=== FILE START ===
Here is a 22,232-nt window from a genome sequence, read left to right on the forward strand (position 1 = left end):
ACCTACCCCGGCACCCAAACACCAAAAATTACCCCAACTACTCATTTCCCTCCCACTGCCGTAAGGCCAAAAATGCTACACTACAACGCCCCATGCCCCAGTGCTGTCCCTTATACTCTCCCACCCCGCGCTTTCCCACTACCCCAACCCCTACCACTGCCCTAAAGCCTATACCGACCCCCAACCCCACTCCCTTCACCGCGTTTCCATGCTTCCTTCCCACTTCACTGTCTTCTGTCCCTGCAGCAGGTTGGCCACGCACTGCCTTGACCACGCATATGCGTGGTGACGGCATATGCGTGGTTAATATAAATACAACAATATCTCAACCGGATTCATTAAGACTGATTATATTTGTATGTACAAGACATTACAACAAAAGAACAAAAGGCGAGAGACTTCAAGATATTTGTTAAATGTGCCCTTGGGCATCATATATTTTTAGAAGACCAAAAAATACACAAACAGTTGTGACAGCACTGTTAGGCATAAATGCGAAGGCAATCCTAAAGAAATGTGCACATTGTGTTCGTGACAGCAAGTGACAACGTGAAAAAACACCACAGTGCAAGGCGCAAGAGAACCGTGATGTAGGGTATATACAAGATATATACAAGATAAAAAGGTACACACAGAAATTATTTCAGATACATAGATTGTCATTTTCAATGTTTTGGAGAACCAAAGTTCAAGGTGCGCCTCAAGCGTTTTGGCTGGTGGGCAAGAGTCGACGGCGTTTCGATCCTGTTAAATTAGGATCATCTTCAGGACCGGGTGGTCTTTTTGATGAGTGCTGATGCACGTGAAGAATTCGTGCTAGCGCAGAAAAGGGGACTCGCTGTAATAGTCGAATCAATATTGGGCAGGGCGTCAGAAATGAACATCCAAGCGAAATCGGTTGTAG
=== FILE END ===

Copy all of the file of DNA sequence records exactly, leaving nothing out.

Here is a 22,232-nt window from a genome sequence, read left to right on the forward strand (position 1 = left end):
ACCTACCCCGGCACCCAAACACCAAAAATTACCCCAACTACTCATTTCCCTCCCACTGCCGTAAGGCCAAAAATGCTACACTACAACGCCCCATGCCCCAGTGCTGTCCCTTATACTCTCCCACCCCGCGCTTTCCCACTACCCCAACCCCTACCACTGCCCTAAAGCCTATACCGACCCCCAACCCCACTCCCTTCACCGCGTTTCCATGCTTCCTTCCCACTTCACTGTCTTCTGTCCCTGCAGCAGGTTGGCCACGCACTGCCTTGACCACGCATATGCGTGGTGACGGCATATGCGTGGTTAATATAAATACAACAATATCTCAACCGGATTCATTAAGACTGATTATATTTGTATGTACAAGACATTACAACAAAAGAACAAAAGGCGAGAGACTTCAAGATATTTGTTAAATGTGCCCTTGGGCATCATATATTTTTAGAAGACCAAAAAATACACAAACAGTTGTGACAGCACTGTTAGGCATAAATGCGAAGGCAATCCTAAAGAAATGTGCACATTGTGTTCGTGACAGCAAGTGACAACGTGAAAAAACACCACAGTGCAAGGCGCAAGAGAACCGTGATGTAGGGTATATACAAGATATATACAAGATAAAAAGGTACACACAGAAATTATTTCAGATACATAGATTGTCATTTTCAATGTTTTGGAGAACCAAAGTTCAAGGTGCGCCTCAAGCGTTTTGGCTGGTGGGCAAGAGTCGACGGCGTTTCGATCCTGTTAAATTAGGATCATCTTCAGGACCGGGTGGTCTTTTTGATGAGTGCTGATGCACGTGAAGAATTCGTGCTAGCGCAGAAAAGGGGACTCGCTGTAATAGTCGAATCAATATTGGGCAGGGCGTCAGAAATGAACATCCAAGCGAAATCGGTTGTAG